Smartphone Physics at Amusement Parks
Spring is well underway, and many secondary physics teachers have already or will soon take their students on the typical rite-of-passage to an amusement park. Across eight academic years of high school teaching, including my practical year, I took my students to Six Flags preceded by detailed preparation for their end-of-year project.
Being from central Illinois, I took a lot of inspiration from the work of the St. Louis Area Physics Teachers' (SLAPT) resources. SLAPT's resources include both "packets" students can complete at corresponding rides as well as detailed acceleration and barometer data sets that students can use for analysis and comparing to the geometry of the ride. Students frequently can fashion qualitative accelerometers from lead masses and springs or rubber bands suspended in thin tubes, but collecting data along a ride (especially on a roller coaster where such items are not permitted) requires more advanced tools. Although there are a variety of commercial hardware probes available for purchase that allow students to collect live acceleration and pressure data on the rides, this wasn't an option for me due to the high cost of the equipment and the massive numbers of students I took with me (upwards of 125 of my own students, and more than 300 from my single school). Even with school equipment, the logistics of sharing on a field day made it impossible. Regardless, few hardware probes have interfaces that allow students to easily see the data without the use of a computer or wireless access, limiting their utility.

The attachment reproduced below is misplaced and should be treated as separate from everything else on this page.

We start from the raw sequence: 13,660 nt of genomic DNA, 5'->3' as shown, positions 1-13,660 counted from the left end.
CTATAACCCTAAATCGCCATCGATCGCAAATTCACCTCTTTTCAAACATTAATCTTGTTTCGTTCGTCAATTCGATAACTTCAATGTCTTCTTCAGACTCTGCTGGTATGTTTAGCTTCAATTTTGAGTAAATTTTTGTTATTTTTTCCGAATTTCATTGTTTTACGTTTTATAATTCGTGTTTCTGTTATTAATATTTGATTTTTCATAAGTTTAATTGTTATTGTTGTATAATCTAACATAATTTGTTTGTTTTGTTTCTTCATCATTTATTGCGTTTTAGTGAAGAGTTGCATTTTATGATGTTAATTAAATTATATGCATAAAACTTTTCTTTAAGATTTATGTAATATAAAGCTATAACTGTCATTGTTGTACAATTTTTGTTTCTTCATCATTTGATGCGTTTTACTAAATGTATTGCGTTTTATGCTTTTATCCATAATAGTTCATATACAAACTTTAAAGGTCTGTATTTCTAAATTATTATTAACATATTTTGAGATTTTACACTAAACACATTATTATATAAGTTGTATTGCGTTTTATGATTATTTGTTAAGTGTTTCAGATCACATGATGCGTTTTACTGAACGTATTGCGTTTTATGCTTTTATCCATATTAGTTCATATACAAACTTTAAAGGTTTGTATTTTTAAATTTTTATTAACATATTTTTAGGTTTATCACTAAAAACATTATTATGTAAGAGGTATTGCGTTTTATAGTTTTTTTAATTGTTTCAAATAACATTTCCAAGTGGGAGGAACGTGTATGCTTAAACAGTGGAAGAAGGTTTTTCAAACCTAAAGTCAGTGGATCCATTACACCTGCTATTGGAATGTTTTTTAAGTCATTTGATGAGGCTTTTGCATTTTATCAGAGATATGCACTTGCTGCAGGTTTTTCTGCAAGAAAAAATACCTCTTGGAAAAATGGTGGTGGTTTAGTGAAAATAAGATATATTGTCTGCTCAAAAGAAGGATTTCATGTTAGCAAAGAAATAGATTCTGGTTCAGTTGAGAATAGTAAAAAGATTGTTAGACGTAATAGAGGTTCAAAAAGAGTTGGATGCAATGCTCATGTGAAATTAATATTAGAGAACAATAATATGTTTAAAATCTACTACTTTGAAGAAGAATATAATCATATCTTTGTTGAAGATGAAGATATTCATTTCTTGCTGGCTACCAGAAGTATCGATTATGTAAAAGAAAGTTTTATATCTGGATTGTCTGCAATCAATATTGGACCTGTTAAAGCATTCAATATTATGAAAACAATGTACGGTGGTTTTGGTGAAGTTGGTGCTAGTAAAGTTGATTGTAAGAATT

Unable to have students collect live data, I prepared my students to collect distance, altitude, speed, and acceleration data with their measured "paces" and by using timers and a few known measurements provided by Six Flags. Granted, my own students often failed to accurately collect the data necessary to answer all of the questions in their assignments packets, which is why I asked my husband to develop our first data collection app, Physics Toolbox Accelerometer, and later, Physics Toolbox Roller Coaster (see the image to the left). Both apps are free, and both are integrated into our free Physics Toolbox Suite, which also includes lots of other features. See details about how I implemented the use of accelerometer data collection and analysis in our The Physics Teacher article, “Analyzing Forces on Amusement Park Rides with Mobile Devices.”